In the past few years researchers have continued to explore cannabinoids and their analgesic potential, which has the potential to improve the quality of life through offering relief to patients with headache disorders. 

The Impact of Cannabinoids on Headaches

The Journal of Pain also reports in 2019 how treating headaches and migraines with medical cannabis is effective. Study highlights include headache and migraine ratings lessened by up to 50%. Men reported more significant reductions in headaches after using cannabis than women, and evidence of overuse of medical cannabis for headaches was not apparent. (5)

“Use of cannabis to treat headache dates back hundreds to thousands of years, and is currently widespread among medical cannabis users,” reports the journal. Further evidence supporting medical cannabis for alleviating headache pain is likely to continue as more migraine sufferers seek relief from the plant properties.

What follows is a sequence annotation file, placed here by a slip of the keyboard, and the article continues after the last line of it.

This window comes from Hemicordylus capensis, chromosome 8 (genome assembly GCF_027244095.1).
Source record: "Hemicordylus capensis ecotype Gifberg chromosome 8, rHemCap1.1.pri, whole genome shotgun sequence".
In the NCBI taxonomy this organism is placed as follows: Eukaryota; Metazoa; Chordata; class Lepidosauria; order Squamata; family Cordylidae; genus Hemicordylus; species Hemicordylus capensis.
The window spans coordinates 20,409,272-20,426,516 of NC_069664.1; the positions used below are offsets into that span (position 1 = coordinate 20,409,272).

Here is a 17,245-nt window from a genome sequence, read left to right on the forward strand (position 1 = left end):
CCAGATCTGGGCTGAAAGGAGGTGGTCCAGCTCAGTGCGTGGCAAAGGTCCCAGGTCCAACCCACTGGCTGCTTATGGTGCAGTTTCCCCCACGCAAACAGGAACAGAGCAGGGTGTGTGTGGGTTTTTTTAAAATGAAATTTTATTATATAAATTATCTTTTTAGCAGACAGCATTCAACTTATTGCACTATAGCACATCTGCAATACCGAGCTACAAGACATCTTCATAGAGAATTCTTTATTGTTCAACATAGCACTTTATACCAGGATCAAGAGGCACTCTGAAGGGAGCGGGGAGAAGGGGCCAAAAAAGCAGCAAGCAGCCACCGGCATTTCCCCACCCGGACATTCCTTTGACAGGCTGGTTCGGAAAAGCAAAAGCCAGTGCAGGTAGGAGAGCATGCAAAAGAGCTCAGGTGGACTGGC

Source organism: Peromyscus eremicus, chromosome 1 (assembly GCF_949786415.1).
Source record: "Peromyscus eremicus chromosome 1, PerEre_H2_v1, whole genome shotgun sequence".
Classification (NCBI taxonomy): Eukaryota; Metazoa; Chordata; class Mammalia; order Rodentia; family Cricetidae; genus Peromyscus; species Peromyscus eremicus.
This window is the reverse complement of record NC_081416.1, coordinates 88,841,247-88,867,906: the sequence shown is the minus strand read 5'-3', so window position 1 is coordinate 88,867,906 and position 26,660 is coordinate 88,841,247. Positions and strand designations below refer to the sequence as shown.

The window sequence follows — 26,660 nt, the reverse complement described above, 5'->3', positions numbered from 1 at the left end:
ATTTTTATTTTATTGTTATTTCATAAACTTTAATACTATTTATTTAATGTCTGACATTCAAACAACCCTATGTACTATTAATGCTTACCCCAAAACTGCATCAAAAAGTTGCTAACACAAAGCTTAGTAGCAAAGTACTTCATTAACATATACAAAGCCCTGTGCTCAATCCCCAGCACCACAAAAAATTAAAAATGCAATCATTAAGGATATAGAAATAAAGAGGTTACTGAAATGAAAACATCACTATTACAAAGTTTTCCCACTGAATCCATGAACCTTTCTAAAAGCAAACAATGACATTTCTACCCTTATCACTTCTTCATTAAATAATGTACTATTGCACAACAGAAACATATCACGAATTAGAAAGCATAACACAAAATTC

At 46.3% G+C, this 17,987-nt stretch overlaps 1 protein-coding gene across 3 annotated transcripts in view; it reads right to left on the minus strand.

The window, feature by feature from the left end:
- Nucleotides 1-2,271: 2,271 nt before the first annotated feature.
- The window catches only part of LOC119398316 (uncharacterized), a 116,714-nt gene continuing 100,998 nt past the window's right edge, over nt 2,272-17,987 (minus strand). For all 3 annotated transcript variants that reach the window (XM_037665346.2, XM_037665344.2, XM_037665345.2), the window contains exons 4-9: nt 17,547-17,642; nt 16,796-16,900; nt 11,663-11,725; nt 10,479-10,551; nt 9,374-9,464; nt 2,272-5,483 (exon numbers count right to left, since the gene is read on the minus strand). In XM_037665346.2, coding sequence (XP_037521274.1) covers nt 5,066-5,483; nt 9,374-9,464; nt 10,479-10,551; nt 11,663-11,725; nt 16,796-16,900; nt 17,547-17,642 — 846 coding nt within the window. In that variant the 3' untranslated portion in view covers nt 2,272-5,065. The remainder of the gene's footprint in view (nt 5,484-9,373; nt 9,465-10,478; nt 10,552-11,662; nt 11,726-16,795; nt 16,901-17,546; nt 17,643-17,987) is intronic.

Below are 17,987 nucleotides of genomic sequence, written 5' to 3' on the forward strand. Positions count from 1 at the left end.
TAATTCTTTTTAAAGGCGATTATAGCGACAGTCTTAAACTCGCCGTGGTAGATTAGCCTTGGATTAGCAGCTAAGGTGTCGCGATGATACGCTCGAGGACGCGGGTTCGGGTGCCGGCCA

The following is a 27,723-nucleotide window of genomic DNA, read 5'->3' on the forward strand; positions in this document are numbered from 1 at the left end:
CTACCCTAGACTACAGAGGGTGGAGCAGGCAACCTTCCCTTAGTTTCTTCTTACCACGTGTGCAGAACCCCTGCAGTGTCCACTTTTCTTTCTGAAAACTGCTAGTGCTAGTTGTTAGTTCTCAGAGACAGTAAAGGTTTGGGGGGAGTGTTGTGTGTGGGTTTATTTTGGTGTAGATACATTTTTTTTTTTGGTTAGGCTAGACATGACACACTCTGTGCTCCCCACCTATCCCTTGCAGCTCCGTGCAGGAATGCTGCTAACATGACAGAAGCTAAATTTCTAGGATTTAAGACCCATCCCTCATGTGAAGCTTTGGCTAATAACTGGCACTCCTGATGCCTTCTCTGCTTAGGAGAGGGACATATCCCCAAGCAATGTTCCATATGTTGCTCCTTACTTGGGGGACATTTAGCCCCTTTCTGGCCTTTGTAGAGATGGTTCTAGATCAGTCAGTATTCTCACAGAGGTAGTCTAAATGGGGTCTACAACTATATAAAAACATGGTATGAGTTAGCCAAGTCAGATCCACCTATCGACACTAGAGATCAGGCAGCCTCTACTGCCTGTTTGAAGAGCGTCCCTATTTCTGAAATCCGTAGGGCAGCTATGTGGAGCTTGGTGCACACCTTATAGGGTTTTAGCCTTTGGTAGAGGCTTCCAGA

The Association of Migraine Disorders details the personal story of a sufferer Michelle Tracy, who chronicled her medical cannabis journey in a 2018 report. 

“My hope is that my story might help someone else articulate their own mixed feelings, while also showing how marijuana can be effective in treating chronic migraine disease,” Tracy writes, adding “At least two of my doctors actually voted to legalize marijuana recreationally in our state based on my explanation of how it had worked in my life as well as my anxieties around using a drug that was still federally illegal (19).”

A 2021 review of the current literature on medical cannabis, headaches, and migraines concluded that medical cannabis, “was effective in decreasing daily analgesic intake, dependence, and level of pain intensity. Some patients experienced a prolonged and persistent improvement in their health and well-being (both physically and mentally) after long-term use of medicinal cannabis. Overall, patients reported more positive effects rather than adverse effects with medical cannabis use (16).